The result is somewhat successful.  The story, while predictable at times, works well enough.  Again, the main premise is taken directly from a novel written in 1959 and no one is reinventing the wheel here.  The mystery is rolled out by the numbers and it is solved by the number, with everything falling neatly into place.  The issues in the film come from the characters, mostly with Nancy.  I always thought that the point of the Nancy Drew character was that she was a fairly average girl who defied expectations by being super-smart and tough when she needed to be.  As portrayed in this film, Nancy is an asexual tomboy-esque girl who is a wise-ass and is constantly breaking the law.  She’s abrasive and the final scene drives home the fact that she’s not going to do the things which most girls do.  There’s nothing wrong with that per se, but she’s not much of a role model and it’s hard to get behind a film where the main character is less likeable than the villains.


Having said all of that, this is the kind of film which my daughters would have loved when they were tweens.  Despite the fact that Nancy doesn’t often serve as a good example of how one should act, the notion that she sticks up for her friends and offers to help Flora does carry a good message.  For once, this is a “family” film which contains little objectional material.  Aside from Nancy’s blatant disdain for the law, and some odd flirting between her and an older male character, the only other questionable thing is some mild violence.  Nancy Drew and the Hidden Staircase probably won’t start a new series of movies, but it can serve as an introduction to the character for a new generation.  The film rarely rises above made-for-TV quality, but in the vast wasteland which is programming for young adults, you could do far worse.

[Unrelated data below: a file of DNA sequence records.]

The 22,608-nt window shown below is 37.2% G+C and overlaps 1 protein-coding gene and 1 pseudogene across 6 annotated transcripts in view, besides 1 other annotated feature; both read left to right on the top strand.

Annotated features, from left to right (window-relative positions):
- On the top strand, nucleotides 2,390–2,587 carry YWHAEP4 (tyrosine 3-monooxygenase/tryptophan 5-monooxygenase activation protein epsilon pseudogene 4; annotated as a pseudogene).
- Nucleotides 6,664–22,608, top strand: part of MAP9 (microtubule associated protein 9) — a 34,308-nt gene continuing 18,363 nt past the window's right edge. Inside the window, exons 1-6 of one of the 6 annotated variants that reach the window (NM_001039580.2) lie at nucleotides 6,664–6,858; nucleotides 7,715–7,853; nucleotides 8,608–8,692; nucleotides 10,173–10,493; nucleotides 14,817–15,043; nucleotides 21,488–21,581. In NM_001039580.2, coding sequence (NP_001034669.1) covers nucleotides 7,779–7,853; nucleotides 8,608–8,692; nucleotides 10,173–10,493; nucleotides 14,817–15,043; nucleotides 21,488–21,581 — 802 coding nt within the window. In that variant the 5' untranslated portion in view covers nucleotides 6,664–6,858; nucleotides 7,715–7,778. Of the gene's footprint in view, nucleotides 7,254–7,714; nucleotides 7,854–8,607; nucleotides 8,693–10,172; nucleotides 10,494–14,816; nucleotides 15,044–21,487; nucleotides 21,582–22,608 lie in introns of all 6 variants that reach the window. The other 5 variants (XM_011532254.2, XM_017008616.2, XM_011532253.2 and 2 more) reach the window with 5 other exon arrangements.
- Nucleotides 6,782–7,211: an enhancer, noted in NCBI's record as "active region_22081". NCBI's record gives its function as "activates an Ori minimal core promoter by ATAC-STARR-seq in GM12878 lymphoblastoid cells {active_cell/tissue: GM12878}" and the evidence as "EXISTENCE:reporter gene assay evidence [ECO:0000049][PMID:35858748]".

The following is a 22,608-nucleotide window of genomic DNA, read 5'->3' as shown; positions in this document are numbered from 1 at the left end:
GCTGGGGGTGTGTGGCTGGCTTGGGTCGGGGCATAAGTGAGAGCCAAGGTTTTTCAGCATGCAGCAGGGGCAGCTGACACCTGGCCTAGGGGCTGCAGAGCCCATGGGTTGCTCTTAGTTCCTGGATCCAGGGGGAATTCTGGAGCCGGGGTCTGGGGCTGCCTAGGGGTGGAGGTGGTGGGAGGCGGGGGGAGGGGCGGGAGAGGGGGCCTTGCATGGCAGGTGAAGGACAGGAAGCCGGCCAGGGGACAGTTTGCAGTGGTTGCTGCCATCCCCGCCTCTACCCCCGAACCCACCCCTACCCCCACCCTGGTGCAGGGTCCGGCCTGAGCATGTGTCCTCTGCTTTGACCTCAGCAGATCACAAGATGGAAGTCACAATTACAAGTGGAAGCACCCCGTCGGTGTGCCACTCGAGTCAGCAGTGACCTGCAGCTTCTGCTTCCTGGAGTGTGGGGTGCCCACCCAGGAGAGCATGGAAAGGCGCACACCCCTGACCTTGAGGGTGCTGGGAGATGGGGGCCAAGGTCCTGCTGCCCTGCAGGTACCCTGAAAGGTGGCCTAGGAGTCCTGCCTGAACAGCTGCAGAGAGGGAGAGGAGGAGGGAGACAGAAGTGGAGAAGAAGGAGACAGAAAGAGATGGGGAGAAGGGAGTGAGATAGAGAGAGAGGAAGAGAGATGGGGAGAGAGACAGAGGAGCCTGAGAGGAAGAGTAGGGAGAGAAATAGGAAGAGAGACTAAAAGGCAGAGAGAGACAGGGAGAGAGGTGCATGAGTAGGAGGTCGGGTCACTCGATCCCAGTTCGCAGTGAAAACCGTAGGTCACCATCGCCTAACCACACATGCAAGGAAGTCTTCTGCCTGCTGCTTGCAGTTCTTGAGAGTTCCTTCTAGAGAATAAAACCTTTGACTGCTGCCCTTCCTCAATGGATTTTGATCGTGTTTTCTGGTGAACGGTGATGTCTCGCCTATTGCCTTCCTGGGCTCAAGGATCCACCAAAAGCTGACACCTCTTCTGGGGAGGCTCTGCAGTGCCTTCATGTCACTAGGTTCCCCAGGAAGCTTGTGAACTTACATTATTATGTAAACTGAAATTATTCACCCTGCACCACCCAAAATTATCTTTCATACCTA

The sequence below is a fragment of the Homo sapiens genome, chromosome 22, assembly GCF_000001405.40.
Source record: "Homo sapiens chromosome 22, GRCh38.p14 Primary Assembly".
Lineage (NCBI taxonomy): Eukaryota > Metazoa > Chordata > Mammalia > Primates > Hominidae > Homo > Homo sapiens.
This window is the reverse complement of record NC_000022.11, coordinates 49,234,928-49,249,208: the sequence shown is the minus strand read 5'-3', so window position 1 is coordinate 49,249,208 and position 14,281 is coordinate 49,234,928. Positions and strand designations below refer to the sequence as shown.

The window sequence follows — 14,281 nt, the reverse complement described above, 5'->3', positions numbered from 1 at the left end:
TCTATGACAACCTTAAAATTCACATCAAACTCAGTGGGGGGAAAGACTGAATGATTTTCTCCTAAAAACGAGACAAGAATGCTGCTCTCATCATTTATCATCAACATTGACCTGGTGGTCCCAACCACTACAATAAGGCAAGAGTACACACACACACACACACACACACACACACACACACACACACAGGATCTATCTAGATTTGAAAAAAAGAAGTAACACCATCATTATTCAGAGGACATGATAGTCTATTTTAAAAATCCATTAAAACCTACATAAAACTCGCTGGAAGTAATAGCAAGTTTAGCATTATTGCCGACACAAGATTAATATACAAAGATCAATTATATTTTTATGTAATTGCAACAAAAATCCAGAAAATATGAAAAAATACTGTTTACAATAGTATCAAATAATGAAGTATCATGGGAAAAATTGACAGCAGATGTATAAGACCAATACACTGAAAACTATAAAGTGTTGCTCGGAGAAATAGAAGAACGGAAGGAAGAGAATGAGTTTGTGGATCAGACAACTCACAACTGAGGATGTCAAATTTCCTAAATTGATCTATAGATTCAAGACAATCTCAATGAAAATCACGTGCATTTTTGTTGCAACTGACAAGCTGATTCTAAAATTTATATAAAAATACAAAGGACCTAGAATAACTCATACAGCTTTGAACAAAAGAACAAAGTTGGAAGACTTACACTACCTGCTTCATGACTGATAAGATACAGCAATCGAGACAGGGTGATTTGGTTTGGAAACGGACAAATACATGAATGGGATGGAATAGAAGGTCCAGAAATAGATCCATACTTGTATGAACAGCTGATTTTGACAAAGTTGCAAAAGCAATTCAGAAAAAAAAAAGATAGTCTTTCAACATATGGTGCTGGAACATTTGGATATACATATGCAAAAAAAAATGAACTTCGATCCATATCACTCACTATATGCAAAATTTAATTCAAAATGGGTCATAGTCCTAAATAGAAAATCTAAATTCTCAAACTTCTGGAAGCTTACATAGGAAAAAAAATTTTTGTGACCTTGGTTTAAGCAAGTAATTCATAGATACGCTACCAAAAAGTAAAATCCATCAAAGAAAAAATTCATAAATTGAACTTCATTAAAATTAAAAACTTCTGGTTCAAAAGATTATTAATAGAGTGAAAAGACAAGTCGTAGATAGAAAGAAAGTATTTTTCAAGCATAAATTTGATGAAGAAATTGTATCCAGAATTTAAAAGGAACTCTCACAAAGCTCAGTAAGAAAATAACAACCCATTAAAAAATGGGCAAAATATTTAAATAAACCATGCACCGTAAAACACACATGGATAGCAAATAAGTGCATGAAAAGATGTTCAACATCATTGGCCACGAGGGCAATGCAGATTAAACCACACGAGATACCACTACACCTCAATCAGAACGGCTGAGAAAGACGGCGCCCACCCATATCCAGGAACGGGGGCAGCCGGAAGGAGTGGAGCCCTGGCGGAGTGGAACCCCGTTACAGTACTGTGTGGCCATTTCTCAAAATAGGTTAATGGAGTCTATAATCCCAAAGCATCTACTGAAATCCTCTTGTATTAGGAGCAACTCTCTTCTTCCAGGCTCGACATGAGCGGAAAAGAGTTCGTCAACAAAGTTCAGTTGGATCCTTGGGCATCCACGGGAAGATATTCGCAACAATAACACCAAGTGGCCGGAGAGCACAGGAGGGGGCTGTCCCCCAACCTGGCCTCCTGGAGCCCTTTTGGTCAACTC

Nancy Drew and the Hidden Staircase cast a 30-year old to play teenager Helen on Blu-ray Disc courtesy of Warner Bros. Home Entertainment.  The film has been letterboxed at 1.78:1 and the Disc contains an AVC 1080p HD transfer which runs at an average of 21 Mbps.  The image is very sharp and clear, showing no notable grain and no defects from the source materials. The film has a very strong color palette, and those colors look very good here, and the image is never overly dark or bright.  The level of detail is good and the depth works well.  The Disc carries a DTS-HD Master Audio 5.1 track which runs at 48 kHz and an average of 3.0 Mbps.  The track provides clear dialogue and sound effects.  For a family film like this, we get some surprisingly nice effects during the scenes at Twin Elms, as the sounds of the “haunting” come from the front and rear speakers, adding a dimension of space to the audio.  The subwoofer provides some mild “thumps” during these scenes.


The Nancy Drew and the Hidden Staircase Blu-ray Disc contains only a few extra features.  “A Sleuth, A Girl, and an Inspiration” (9 minutes) has the cast and Director Katt Shea discussing the history of the Nancy Drew character and how they’ve approached working with such an iconic character.  This also includes an overview of Nancy and what makes her special.  Linda Lavin leads us through “Pink Footprints: Touring Twin Elms” (5 minutes) which takes us inside the haunted house to see how elaborately it’s been decorated.  We also see how an additional set was built in a school gym.  The final extra is a 3-minute GAG REEL.

Review Copyright 2019 by Mike Long